As we drove slowly by her house, or what once was, I looked soulfully out the passenger window and witnessed a tragedy. The house, once bright and brilliant, well-kept and welcoming, fairly sagged in mourning. Its very soul seemed to crumple in despair, having lost its grand hostess, a simple country gal, who once regally walked its solid floorboards and wore it as one would wear a familiar cardigan or shawl.
New tenants had already moved in, their presence tipped off by an older, beat-up vehicle parked in the backyard, obscuring what was once a handsome view of a well-kept garden. The wallboards now drooped and no longer parlayed a luster they once sported. The front porch was barren. No Grandma or Grandpa (who passed to eternal life a few years ago) waving to us as we approached, rising in the weariness of years, yet still strong and eager for family to drop in.
Not long aforehand, Grandma, barely on the south side of ninety-five, had moved out and into a wonderful nursing care facility. All her precious wares of a well-groomed life were divvied out to family, and the papers for transfer of ownership well under way. On Friday, July 28th, the papers for closing on the house were signed under the watchcare of her only son. That evening, she called him and asked, “Is it done?” “Yes, ma’am,” he replied. “Good. Then all is finished,” she offered as it were nothing more than finishing a quilt or meal.
Six hours later, she died peacefully in her sleep. Grandma never lived for this life, though she knew the abundant life more than any other soul I have ever known. It was discovered in her personal Bible this inscription on its flyleaf: “God + Rosa = Enough.” This was the sum and substance of her life.
In the moment of her passing, as her corruptible put on incorruption, she was graciously escorted to the rim of Heaven where, no doubt whatsoever, she was welcomed by her waiting husband and daughter, parents and loved ones gone before along with a great cloud of saints who had watched her finish her race. I imagine they all parted understandably as her eyes scanned the throng for the One to whom her whole life testified and when He stepped forward, those eyes, once blighted with blindness, were clear as a newborn’s and her once-weary legs beat a path to His feet. I know Grandma fell there and wept and I also imagine that a song of redemption escaped unhaltingly from her lips.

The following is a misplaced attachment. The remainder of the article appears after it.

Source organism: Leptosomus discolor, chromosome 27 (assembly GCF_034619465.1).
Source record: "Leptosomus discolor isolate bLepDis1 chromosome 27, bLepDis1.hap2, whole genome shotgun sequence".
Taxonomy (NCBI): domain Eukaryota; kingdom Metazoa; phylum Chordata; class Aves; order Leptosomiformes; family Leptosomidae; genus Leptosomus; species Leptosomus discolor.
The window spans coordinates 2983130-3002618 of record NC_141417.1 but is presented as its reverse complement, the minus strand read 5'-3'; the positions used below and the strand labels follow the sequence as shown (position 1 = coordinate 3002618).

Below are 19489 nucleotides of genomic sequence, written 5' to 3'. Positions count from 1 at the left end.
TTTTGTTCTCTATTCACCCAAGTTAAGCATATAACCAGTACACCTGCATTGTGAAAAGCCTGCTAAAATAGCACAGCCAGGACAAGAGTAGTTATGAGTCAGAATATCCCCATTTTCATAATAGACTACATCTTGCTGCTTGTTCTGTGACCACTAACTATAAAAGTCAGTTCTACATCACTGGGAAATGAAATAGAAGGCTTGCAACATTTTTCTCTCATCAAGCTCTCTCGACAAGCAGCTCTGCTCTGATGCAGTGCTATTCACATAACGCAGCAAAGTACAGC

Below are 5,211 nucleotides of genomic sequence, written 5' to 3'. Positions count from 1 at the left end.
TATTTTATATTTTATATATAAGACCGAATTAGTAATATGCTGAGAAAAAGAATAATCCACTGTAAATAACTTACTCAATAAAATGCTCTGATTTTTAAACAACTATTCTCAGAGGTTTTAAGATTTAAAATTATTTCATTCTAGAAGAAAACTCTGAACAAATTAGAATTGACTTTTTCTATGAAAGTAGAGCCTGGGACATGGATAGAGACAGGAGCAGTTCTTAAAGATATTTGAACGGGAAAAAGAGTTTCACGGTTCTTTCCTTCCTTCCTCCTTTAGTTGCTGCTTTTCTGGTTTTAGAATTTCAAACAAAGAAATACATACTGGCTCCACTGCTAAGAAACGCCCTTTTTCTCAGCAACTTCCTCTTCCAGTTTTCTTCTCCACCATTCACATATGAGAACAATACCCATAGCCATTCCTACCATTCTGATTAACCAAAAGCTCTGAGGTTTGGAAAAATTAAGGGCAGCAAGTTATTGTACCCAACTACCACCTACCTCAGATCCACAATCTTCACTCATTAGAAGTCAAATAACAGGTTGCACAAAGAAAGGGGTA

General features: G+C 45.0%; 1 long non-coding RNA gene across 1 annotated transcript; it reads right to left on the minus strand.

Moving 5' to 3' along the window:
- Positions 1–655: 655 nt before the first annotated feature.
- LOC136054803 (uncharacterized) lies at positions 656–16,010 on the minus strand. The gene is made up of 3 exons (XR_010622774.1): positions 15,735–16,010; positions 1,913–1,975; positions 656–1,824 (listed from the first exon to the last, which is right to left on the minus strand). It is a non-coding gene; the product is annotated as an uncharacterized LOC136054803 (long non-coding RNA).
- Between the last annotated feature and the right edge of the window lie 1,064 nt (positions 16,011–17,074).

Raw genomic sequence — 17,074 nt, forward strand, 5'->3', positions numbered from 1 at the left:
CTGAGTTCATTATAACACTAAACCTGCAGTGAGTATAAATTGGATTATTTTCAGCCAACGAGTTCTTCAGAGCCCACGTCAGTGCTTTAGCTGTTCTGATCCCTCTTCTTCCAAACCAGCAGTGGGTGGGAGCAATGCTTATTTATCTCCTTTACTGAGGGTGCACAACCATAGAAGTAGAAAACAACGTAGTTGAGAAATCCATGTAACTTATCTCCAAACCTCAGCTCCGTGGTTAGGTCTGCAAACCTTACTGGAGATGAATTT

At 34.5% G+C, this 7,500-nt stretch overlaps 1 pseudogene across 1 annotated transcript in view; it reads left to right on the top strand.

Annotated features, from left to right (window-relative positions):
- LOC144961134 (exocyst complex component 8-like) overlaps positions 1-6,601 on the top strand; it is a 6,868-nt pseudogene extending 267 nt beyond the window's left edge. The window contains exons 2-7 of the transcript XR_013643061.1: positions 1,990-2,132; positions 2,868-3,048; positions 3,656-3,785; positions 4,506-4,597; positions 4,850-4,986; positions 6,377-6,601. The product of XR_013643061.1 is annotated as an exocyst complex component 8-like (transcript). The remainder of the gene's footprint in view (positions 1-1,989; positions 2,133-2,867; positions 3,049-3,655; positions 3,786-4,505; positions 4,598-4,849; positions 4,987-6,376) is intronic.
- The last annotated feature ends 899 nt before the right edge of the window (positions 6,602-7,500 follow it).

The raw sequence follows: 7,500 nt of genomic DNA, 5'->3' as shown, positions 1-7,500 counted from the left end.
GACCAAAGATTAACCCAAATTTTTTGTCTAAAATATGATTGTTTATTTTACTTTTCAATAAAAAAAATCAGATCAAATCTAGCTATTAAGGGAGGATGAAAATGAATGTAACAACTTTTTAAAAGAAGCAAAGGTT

When I received the news of Grandma’s passing, I found myself wanting to call Mom so I could get her perspective on her mother’s–my grandmother’s–life and legacy. Alas, Mom was tied up—she was busy welcoming Grandma into glory!
Personally, I believe I am a Christian largely because Grandma was a Christian. I don’t mean that we come to Christ that way: we are not ‘grandmothered’ in. Each of us must make our own decision to come into relationship with the Savior. What I mean is, I watched her faith all my life and saw that it was real, vibrant and fresh and knew that she had the one and only thing that I truly needed: a relationship with Jesus Christ and eternal life in Him.
So, like many who intersected with her life, I turned to Christ and said, in so many words (they may not have been my actual words, but they were “in” my words), “Lord, I want to know You like Grandma does. I want a relationship with you, too, because I see how joyful she is and how satisfied she is in You.”
“Let not your heart be troubled. You believe in God, believe also in Me. In My Father’s house are many mansions; if it were not so, I would have told you. I go to prepare a place for you. And if I go and prepare a place for you, I will come again and receive you to Myself, so that where I am, you may be also. And where I go you know, and the way you know. Jesus said, ‘I am the Way, the Truth, and the Life; no one comes to the Father but by Me.'”
Rosa Medley indeed:
- Knew the WAY
- Walked in TRUTH
- Exhibited the LIFE
As a youngster, I thought everyone’s grandmother was like mine. I just supposed all grandmothers came from the same mold. Then, as I grew older, I realized mine was special. Grandma had the uncanny knack of making ALL of her grandchildren feel as though they were her favorite! Her home was adorned with pictures of all her “favorites” from stem to stern!
You haven’t lived until you sank your teeth into her fried chicken, homemade biscuits and fresh honey, coconut cake, garden vegetables (I loved her fresh-snapped beans and steaming corn on the cob!) and preserves. Her signature sweet tea was like the ‘nectar of Heaven’ to me (especially in years gone by before the dispensation of ‘sweet and low’!).
Her home was always like a retreat. There was a bed for everybody and everyone was welcome. No matter where you came from to visit, you would pass through her doors and know instantly that you were somehow “home.” And sitting in that living room with the family or in the glider on the front porch and talking for hours on end was life at its best. No hurry, no worry, no rush or hassle. All was peace and simplicity.
You haven’t lived until you heard her strong, trusting voice say her night time prayers out loud. The walls in her bedroom were thin and every syllable could be heard in the next room or down the hall. She would run through her prayer list and name all her loved ones, bringing their needs to the mercy seat. To hear her call out your name to the Lord was like a warm blanket for a world-chilled soul.